BVD (bovine viral diarrhoea) is a major disease in New Zealand cattle. It is caused by the BVD virus and infection is extremely common, having affected 60% of our herds, with virus active in approximately 15% of herds at any one time.
The disease is complex, causing a variety of production limiting disease syndromes with a variety of economic outcomes. The total cost to the NZ dairy industry was estimated around $150m (average $220 per cow in infected herds) with the cost to individual beef herds around $3000-9000.
Most commonly BVD is associated with reproductive failure. However, within a herd the major effects go undetected. Immune-suppression leads to increased level of disease and lost milk production are often the things that have the biggest economic affects. In young stock we often see poor growth rates, which go on to have lifelong implications.
BVD is spread in a wide range of body fluids, including respiratory and uterine secretions, urine, milk, semen, faeces and saliva. Aerosol transmission for sneezing can happen up to 10m, allowing infection spread “across the fence” between properties.
Most BVD infections are spread between groups of “in contact” animals, but it can also be spread from cow to calf before birth. If a dam is infected in the first four months of pregnancy her calf will become permanently infected. This calf will shed virus throughout its lifetime to many other cattle, and is deemed a carrier or Persistently Infected (PI) animal.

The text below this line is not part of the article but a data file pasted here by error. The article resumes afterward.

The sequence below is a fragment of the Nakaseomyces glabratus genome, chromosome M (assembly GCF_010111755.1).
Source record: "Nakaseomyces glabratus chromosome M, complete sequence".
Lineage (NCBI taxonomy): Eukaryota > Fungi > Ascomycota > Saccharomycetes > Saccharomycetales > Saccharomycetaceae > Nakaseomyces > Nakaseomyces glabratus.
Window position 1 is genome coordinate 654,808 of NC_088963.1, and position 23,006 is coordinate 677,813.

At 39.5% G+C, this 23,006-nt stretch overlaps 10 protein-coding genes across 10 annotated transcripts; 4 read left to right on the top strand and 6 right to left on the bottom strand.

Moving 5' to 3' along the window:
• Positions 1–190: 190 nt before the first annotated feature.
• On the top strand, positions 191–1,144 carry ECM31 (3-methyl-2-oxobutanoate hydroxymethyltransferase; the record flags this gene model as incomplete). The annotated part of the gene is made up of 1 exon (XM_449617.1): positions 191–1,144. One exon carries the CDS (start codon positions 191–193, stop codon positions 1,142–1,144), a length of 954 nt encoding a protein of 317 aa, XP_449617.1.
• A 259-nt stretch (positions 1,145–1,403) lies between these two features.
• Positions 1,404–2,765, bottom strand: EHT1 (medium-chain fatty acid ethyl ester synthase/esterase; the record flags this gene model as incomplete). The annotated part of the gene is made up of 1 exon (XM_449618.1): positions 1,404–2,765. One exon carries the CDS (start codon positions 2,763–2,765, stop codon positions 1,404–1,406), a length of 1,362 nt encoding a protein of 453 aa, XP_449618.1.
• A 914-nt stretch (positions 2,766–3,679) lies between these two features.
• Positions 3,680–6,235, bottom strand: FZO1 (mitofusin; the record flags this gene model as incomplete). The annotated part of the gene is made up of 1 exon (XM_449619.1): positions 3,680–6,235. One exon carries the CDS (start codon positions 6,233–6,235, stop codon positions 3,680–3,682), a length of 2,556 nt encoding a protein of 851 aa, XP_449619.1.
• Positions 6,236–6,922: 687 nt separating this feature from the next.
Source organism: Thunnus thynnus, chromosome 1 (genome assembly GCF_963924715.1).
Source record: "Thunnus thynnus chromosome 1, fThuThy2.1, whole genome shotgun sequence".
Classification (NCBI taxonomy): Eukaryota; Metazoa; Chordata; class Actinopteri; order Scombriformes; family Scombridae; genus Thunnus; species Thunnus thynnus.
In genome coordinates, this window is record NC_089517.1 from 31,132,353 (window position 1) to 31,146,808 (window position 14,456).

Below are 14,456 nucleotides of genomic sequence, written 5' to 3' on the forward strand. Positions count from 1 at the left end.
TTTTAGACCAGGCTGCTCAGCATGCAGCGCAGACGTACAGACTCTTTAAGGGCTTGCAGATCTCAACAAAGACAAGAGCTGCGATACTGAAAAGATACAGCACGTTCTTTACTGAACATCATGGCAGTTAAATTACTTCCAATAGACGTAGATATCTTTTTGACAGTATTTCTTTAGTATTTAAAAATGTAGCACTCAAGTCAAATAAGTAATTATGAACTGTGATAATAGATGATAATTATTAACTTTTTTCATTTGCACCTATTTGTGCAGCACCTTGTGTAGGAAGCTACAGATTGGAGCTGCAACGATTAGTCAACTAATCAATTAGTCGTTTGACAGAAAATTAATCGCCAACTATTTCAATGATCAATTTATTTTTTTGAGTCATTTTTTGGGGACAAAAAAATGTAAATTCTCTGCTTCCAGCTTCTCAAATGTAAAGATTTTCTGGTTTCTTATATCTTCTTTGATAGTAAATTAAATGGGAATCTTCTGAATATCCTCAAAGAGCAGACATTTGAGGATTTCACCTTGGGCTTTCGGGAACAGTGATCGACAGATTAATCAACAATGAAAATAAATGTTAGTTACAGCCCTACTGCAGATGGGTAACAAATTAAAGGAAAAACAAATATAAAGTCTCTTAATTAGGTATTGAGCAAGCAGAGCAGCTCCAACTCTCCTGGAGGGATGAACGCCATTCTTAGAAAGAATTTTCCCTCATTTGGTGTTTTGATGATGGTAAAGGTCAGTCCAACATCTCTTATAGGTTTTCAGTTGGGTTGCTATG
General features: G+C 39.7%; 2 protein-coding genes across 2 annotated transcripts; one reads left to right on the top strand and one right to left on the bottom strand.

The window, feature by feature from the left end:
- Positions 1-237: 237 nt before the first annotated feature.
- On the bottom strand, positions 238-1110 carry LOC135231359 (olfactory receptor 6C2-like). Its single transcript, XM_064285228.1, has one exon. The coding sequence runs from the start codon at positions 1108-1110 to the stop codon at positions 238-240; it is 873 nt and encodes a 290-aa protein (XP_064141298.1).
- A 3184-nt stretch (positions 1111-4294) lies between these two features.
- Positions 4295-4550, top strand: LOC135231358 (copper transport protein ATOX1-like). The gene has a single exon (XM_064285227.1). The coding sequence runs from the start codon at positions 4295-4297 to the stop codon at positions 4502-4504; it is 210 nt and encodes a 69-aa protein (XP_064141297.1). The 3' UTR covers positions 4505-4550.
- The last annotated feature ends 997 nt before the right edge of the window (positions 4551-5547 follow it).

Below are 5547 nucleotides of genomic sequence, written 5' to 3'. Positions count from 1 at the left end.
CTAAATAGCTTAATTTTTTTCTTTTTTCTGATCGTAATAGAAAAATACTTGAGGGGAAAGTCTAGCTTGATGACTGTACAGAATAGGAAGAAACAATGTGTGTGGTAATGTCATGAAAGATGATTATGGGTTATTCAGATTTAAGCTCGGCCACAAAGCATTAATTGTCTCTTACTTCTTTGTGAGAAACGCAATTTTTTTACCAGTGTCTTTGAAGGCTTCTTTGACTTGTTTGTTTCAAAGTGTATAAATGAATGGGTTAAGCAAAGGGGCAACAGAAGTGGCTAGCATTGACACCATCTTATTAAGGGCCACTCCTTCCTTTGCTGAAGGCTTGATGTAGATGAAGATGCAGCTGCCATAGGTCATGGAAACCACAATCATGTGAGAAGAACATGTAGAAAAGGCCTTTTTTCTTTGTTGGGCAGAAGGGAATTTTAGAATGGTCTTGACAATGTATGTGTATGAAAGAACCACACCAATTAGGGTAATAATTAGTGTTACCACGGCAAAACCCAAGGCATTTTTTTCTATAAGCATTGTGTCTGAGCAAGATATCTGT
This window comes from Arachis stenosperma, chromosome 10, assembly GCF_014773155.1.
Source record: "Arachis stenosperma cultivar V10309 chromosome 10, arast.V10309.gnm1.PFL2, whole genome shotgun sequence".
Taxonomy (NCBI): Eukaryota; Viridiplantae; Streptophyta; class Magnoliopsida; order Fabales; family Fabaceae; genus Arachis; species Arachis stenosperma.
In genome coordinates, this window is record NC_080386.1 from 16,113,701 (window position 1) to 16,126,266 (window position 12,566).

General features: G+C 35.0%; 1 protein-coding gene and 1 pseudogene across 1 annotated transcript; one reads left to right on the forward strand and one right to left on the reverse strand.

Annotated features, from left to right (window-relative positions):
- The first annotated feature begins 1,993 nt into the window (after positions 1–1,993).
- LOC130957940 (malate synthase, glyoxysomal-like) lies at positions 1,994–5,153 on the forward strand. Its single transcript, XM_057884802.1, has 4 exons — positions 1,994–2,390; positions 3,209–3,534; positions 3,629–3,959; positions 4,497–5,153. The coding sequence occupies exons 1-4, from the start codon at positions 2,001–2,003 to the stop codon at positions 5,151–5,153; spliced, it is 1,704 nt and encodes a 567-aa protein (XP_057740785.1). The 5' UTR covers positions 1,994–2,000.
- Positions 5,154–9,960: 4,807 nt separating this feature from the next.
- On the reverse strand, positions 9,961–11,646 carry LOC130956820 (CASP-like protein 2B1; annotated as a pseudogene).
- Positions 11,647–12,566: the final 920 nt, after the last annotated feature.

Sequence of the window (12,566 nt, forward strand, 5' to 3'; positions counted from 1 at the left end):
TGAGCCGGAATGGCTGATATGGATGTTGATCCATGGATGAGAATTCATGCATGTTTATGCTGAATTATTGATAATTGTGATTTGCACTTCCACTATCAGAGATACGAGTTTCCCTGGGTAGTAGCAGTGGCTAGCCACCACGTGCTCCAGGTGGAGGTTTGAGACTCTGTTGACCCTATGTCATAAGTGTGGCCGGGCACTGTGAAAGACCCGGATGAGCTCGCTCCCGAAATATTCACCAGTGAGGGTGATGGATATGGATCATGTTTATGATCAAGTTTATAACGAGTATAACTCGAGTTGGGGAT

In a normal previously uninfected animal the virus spreads rapidly around the body and is shed for about 2 weeks (a transient infection, TI).
Well integrated programs are required to bring BVD under control, but control is possible. Identification and removal of PI animals and preventing the development of any more are the keys to controlling BVD. Regular monitoring, strategic testing, vaccination and farm biosecurity can all form bit of a successful management program. Talk to us to help determine what the best approach for your farm is.
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Local farmers, associated rural communities and Te Puke town people have supported Te Puke Vet Centre for over 50 years. During those years scores of receptionists, nurses and vets have lived and enjoyed the benefits of this great town and area. It is very important for Te Puke Vets that we are strongly integrated with the local community and as part of that we are proud to support many local schools, sports clubs, service organisations and community events.